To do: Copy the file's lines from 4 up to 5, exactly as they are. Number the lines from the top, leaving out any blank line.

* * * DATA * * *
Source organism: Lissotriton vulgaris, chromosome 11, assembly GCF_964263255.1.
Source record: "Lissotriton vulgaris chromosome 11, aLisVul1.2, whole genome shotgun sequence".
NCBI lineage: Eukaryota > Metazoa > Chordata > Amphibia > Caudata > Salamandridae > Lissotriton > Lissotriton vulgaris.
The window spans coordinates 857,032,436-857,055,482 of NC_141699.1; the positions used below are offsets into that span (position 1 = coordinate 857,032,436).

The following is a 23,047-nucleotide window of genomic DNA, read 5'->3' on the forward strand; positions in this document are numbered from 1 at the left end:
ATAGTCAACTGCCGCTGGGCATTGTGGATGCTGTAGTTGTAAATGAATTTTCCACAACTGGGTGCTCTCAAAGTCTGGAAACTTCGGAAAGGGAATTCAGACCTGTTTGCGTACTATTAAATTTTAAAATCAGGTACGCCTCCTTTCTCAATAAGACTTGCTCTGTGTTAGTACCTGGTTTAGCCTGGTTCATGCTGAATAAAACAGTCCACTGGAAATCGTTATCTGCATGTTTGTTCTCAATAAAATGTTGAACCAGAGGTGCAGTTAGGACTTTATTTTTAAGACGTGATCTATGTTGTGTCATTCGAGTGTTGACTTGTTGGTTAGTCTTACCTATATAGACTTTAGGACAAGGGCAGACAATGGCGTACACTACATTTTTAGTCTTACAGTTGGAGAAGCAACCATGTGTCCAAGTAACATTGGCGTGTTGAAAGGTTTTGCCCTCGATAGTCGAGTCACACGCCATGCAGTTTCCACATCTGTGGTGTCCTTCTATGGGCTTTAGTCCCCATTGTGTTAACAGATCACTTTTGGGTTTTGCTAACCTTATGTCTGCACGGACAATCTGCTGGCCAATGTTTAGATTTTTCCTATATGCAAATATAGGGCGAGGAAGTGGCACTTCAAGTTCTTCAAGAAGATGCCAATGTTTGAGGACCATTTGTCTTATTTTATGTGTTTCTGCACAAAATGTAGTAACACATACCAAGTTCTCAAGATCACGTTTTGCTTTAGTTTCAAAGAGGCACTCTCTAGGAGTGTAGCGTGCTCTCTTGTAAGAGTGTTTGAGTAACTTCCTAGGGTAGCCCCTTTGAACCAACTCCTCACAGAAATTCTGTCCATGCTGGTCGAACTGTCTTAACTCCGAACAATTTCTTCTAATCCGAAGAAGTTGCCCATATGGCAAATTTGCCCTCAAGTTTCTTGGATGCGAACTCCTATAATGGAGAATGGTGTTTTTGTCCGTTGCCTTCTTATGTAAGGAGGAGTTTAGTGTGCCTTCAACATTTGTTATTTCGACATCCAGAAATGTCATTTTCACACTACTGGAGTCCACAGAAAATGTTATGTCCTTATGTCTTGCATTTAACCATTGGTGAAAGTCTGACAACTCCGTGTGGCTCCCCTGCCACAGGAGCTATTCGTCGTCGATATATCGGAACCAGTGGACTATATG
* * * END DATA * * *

The window spans coordinates 857,032,436-857,055,482 of NC_141699.1; the positions used below are offsets into that span (position 1 = coordinate 857,032,436).

The following is a 23,047-nucleotide window of genomic DNA, read 5'->3' on the forward strand; positions in this document are numbered from 1 at the left end: